With 265 million participants worldwide, soccer attracts players of almost any size and shape. It’s no coincidence that the sport has such high participation rates given that it requires neither height like basketball nor brawn like American football. Barcelona star Lionel Messi, officially listed at 5 feet 7, but likely an inch shorter, demonstrates that diminutive stature is no hindrance to stellar play in the game and actually can aid in quickness and swift changes of direction. Messi also demonstrates traits crucial to soccer success.
Field players in the top soccer leagues of Europe tend to be around 5 feet, 11 inches, with goalkeepers around 6 feet, 2 inches. They display lean, defined physiques, reflecting the fact that 200 lbs. may be the realistic upper limit of a soccer player given the demands of running six miles or more in a typical game. Messi is significantly smaller than a defender such as Manchester United’s Rio Ferdinand, who stands 6 feet, 3 inches, but has a compensating weapon to use against taller players: his agility.
While body type may not matter so much in soccer, agility is paramount. In a sport that relies heavily on agility and its allied trait, speed, players make nearly a thousand changes of direction per game. Agility depends on three factors, says athletic performance specialist Craig Friedman. He cites explosiveness and power, stability from the ankles through the torso and the technique to deliver power to the ground while taking a quick stride. Though small, Messi’s strength-to-weight ratio “is just ridiculous,” Friedman told ESPN’s John Dorsey.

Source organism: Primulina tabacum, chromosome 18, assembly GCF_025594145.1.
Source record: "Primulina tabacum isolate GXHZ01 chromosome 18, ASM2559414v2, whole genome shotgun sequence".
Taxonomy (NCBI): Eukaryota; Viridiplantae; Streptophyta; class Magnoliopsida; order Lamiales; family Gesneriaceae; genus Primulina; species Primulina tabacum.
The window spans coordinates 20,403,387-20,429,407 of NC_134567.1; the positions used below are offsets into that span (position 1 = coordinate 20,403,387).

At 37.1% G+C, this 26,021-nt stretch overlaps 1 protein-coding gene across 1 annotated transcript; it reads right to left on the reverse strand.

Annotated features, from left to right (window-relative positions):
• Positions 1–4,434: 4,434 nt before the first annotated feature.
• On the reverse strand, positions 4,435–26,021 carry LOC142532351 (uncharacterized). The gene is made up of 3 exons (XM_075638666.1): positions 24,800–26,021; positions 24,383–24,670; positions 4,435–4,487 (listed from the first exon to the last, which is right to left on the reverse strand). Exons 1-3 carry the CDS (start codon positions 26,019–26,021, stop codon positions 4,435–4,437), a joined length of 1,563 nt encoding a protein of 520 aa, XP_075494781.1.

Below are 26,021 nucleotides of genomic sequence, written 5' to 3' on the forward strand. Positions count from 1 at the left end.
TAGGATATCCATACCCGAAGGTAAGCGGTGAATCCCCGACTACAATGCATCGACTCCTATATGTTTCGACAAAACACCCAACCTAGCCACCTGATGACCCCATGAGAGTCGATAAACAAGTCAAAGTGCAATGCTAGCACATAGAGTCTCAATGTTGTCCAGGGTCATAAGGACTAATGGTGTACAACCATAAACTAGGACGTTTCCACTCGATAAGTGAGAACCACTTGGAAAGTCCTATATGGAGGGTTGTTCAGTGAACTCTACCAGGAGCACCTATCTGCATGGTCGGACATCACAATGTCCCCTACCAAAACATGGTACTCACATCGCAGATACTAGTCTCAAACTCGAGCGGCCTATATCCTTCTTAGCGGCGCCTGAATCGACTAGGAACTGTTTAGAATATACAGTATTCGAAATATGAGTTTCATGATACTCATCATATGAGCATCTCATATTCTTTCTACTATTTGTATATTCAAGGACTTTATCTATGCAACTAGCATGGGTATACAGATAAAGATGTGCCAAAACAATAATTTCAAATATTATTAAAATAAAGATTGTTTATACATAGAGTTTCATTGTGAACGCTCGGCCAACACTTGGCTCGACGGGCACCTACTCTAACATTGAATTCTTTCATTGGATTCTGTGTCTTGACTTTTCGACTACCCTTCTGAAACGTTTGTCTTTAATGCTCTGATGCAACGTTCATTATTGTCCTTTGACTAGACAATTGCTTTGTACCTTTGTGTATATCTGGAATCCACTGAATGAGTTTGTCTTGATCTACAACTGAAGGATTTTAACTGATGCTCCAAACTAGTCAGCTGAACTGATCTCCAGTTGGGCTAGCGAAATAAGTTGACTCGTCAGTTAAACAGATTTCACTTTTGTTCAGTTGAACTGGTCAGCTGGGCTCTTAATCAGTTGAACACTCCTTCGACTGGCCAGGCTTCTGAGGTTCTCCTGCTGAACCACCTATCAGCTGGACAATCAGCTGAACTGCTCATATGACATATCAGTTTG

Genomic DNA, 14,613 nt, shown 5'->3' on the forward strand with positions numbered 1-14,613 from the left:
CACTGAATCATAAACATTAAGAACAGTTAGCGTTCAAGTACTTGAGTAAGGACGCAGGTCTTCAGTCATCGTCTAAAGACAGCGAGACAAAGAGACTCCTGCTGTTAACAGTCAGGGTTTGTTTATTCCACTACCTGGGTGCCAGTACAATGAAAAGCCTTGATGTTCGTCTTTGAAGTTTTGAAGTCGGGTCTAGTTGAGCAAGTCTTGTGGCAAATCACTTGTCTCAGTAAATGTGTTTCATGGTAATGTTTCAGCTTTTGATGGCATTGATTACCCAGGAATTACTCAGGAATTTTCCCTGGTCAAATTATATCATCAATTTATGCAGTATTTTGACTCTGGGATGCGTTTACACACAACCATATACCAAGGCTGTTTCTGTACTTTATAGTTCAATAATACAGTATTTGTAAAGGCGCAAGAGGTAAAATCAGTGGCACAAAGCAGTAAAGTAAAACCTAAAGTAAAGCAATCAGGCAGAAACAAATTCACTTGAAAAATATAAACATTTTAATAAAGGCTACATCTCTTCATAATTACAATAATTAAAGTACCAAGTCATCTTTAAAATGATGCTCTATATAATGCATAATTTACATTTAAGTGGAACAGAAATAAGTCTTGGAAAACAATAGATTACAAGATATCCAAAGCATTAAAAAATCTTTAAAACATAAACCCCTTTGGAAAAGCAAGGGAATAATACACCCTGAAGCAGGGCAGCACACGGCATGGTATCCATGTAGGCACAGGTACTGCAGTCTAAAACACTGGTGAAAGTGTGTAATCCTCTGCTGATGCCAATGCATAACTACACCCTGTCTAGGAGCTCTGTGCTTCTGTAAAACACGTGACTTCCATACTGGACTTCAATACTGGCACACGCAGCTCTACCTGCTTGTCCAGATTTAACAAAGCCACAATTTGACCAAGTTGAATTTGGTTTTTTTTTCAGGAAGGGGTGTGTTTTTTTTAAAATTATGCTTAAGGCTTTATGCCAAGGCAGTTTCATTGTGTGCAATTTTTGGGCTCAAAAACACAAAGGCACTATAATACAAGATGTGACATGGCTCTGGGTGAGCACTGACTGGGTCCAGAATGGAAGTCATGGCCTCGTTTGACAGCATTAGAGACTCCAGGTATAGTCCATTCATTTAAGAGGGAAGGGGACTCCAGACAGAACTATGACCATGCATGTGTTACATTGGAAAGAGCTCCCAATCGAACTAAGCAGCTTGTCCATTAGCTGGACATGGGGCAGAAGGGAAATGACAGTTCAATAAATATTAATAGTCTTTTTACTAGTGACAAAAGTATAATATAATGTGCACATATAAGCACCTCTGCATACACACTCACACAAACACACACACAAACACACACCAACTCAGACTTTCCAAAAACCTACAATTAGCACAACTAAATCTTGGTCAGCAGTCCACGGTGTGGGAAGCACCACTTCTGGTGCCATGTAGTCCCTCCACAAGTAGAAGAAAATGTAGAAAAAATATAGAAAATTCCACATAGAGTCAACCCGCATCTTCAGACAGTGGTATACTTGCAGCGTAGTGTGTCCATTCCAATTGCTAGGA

Soccer players work hard to stay in shape. Kristine Lilly, who has participated in more international matches than any other player, calls fitness the “backbone” of her game and key to her confidence on the field. Her focus on fitness, typical of soccer players at all levels, allowed her to compete in 352 international games, to play every minute of the 2009 Women’s Professional Soccer season and to appear in five Women’s World Cups.
Players need talent and a good attitude, but the real factor in advancement is not physical ability but rather mental toughness, writes sports psychologist Bill Beswick in “Focused for Soccer.” Many players at the top level would not score an “A” on talent, “but their A attitude drives them to success,” he writes. Mental toughness includes having a competitive and optimistic attitude, bouncing back with resiliency from setbacks, taking risks and being single-minded. Messi brings tremendous confidence, an allied trait, to the game, which is on display when he steals balls from opponents and weaves through them “like traffic cones on a DMV road course,” writes Erik Malinowski for the online site, Wired.